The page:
DAT has really put the wind up the record companies because they see it as
a way of producing an infinite number of exact digital clones of a compact disc
recording, so they have done their very best to stifle the introduction of DAT
onto the domestic market, with a good deal of success. On the other side of
the fence, the manufacturers of equipment which many people are going to use
to make illegal copies of copyright material have given way and are fitting
their DAT machines for domestic consumption with something called Serial Copy
Management System, or SCMS for short. To cut a long story down to size, what
this does is to allow you to make one copy of any existing recording onto DAT,
but then you will find you are not able to copy that DAT further, at least not
digitally. It is hoped that this will prevent copies from propagating any further
than the owner of the DAT machine in question. Of course, this isn’t going
to make any difference to the record companies because it’s not personal
copying that is damaging sales – the people who do the copying are the people
who like music and either buy the records themselves or at least support a musical
culture that promotes record buying. The pirate record and cassette producers,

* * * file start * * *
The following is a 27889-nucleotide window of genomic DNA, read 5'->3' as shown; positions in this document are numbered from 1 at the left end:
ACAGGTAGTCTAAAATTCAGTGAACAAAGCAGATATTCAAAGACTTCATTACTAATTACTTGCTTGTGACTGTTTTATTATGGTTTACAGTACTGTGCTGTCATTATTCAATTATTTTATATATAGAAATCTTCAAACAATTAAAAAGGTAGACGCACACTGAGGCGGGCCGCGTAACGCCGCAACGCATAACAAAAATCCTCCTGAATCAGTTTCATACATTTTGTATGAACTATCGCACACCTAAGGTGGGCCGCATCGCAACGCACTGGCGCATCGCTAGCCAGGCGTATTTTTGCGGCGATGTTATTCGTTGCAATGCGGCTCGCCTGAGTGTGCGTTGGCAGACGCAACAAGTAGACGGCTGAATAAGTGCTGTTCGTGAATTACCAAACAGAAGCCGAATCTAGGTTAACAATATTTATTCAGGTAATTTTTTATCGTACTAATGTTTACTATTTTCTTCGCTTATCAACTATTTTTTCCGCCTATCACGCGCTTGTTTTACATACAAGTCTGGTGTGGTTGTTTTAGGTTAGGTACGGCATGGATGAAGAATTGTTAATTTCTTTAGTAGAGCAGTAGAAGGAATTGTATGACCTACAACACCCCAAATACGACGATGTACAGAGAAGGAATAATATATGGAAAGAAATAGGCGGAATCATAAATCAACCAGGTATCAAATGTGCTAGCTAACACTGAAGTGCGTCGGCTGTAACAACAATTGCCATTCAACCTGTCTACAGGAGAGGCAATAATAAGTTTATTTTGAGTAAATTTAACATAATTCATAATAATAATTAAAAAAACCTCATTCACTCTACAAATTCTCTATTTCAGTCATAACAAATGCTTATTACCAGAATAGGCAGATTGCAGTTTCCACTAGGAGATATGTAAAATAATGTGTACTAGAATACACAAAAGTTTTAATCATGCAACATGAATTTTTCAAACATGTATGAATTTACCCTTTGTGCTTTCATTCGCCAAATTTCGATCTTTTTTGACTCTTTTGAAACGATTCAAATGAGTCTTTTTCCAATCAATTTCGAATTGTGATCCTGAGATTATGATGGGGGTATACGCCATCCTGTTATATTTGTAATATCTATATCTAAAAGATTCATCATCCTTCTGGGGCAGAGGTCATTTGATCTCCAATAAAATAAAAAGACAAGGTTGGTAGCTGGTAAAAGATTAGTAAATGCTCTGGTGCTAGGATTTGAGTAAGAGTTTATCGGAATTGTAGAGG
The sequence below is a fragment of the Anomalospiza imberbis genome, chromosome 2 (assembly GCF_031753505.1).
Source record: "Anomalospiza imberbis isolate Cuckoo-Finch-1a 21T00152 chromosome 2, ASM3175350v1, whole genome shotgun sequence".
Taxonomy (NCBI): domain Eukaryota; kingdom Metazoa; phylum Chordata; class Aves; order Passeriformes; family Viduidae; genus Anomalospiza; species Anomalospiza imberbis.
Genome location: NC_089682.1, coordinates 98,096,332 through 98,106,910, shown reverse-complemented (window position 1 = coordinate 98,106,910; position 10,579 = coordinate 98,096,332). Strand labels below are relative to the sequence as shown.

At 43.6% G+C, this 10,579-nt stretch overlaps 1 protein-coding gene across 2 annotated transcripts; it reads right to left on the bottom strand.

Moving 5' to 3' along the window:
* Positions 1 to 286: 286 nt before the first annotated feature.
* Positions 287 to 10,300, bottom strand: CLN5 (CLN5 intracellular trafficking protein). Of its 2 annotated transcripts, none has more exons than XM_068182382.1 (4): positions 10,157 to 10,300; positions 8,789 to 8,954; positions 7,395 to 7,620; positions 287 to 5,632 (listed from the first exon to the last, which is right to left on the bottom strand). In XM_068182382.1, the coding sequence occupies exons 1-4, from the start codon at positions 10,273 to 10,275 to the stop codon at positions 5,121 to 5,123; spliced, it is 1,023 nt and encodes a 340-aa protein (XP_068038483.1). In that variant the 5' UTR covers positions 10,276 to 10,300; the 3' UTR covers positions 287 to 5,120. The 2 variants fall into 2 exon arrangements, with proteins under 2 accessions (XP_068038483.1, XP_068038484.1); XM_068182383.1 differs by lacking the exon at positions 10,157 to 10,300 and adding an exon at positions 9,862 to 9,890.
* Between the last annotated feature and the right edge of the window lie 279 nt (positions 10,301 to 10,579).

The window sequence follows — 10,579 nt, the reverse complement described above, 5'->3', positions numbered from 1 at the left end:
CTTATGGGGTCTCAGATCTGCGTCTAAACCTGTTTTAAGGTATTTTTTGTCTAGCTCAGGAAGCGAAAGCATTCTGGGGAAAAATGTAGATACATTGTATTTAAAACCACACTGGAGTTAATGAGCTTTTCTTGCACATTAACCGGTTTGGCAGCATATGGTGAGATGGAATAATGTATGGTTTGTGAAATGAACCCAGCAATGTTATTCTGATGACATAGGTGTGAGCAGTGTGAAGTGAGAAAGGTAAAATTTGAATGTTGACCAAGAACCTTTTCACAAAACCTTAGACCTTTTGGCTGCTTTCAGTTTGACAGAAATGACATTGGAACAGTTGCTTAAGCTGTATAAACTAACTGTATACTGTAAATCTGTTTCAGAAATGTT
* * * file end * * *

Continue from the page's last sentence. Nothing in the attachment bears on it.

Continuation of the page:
who make illegal copies by the barrowload and sell them wherever they can, will
not give two hoots about making their multiple copies either with a bank of
machines, or via the analogue inputs which can’t detect the SCMS flag.
The record company’s entire thesis is that the people who will become
DAT owners are people who will damage their sales figures by copying their products.
So where does the home recordist fit into all this? Not very well, I’m
afraid, because SCMS will think that any music passing from the output of your
mixing console into your DAT recorder is somebody else’s copyright – not
yours – and that ‘somebody else’ has not given permission to copy.
You will get one recording onto DAT, but when you borrow your friend’s
machine to make a back up, you will find that it will not record. SCMS may think
that it is protecting some imaginary record company’s rights, but it is
INFRINGING your right to make as many digital clones of your own music as you
In conclusion, DAT is good and there should be more of it about. It’s
streets ahead of analogue tape on sound quality and once you have it, you’ll
wonder how you ever did without. But any of the forthcoming crop of domestic
machines with the SCMS system are not as suitable for mastering as they should
be. I would imagine that the choice will eventually be between an inexpensive
domestic machine with SCMS, or an expensive professional machine without. Or
perhaps SCMS will kill the idea of low cost DAT entirely. Is that what the manufacturers
want? Perhaps we should be thinking of st arting an anti-SCMS lobby right now.
Are you ready to stand up and be counted?